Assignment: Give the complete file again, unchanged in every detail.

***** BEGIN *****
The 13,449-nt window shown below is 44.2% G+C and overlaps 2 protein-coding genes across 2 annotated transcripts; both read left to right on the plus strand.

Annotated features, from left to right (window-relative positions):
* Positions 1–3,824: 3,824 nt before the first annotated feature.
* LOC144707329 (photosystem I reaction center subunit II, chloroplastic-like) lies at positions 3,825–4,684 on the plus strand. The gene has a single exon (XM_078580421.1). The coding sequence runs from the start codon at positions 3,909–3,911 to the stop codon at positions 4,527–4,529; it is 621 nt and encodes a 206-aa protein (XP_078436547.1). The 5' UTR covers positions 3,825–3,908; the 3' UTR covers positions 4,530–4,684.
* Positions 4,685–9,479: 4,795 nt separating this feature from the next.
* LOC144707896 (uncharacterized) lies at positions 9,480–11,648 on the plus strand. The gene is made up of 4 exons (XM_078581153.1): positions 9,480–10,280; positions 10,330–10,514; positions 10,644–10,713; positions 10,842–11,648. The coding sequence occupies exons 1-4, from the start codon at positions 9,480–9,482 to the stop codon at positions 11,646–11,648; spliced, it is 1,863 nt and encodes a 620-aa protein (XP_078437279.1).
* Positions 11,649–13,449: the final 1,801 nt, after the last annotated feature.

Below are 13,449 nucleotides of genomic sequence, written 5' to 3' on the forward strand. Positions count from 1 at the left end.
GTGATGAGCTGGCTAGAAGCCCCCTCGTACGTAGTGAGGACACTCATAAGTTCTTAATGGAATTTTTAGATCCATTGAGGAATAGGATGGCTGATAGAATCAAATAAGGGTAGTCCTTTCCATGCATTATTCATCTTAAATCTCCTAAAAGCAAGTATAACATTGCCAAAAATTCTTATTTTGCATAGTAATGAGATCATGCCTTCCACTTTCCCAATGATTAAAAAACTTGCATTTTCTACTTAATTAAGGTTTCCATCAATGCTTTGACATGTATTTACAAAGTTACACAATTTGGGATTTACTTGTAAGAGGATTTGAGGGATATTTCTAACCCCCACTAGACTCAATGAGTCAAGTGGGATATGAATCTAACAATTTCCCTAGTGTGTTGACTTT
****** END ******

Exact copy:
The 13,449-nt window shown below is 44.2% G+C and overlaps 2 protein-coding genes across 2 annotated transcripts; both read left to right on the plus strand.

Annotated features, from left to right (window-relative positions):
* Positions 1–3,824: 3,824 nt before the first annotated feature.
* LOC144707329 (photosystem I reaction center subunit II, chloroplastic-like) lies at positions 3,825–4,684 on the plus strand. The gene has a single exon (XM_078580421.1). The coding sequence runs from the start codon at positions 3,909–3,911 to the stop codon at positions 4,527–4,529; it is 621 nt and encodes a 206-aa protein (XP_078436547.1). The 5' UTR covers positions 3,825–3,908; the 3' UTR covers positions 4,530–4,684.
* Positions 4,685–9,479: 4,795 nt separating this feature from the next.
* LOC144707896 (uncharacterized) lies at positions 9,480–11,648 on the plus strand. The gene is made up of 4 exons (XM_078581153.1): positions 9,480–10,280; positions 10,330–10,514; positions 10,644–10,713; positions 10,842–11,648. The coding sequence occupies exons 1-4, from the start codon at positions 9,480–9,482 to the stop codon at positions 11,646–11,648; spliced, it is 1,863 nt and encodes a 620-aa protein (XP_078437279.1).
* Positions 11,649–13,449: the final 1,801 nt, after the last annotated feature.

Below are 13,449 nucleotides of genomic sequence, written 5' to 3' on the forward strand. Positions count from 1 at the left end.
GTGATGAGCTGGCTAGAAGCCCCCTCGTACGTAGTGAGGACACTCATAAGTTCTTAATGGAATTTTTAGATCCATTGAGGAATAGGATGGCTGATAGAATCAAATAAGGGTAGTCCTTTCCATGCATTATTCATCTTAAATCTCCTAAAAGCAAGTATAACATTGCCAAAAATTCTTATTTTGCATAGTAATGAGATCATGCCTTCCACTTTCCCAATGATTAAAAAACTTGCATTTTCTACTTAATTAAGGTTTCCATCAATGCTTTGACATGTATTTACAAAGTTACACAATTTGGGATTTACTTGTAAGAGGATTTGAGGGATATTTCTAACCCCCACTAGACTCAATGAGTCAAGTGGGATATGAATCTAACAATTTCCCTAGTGTGTTGACTTT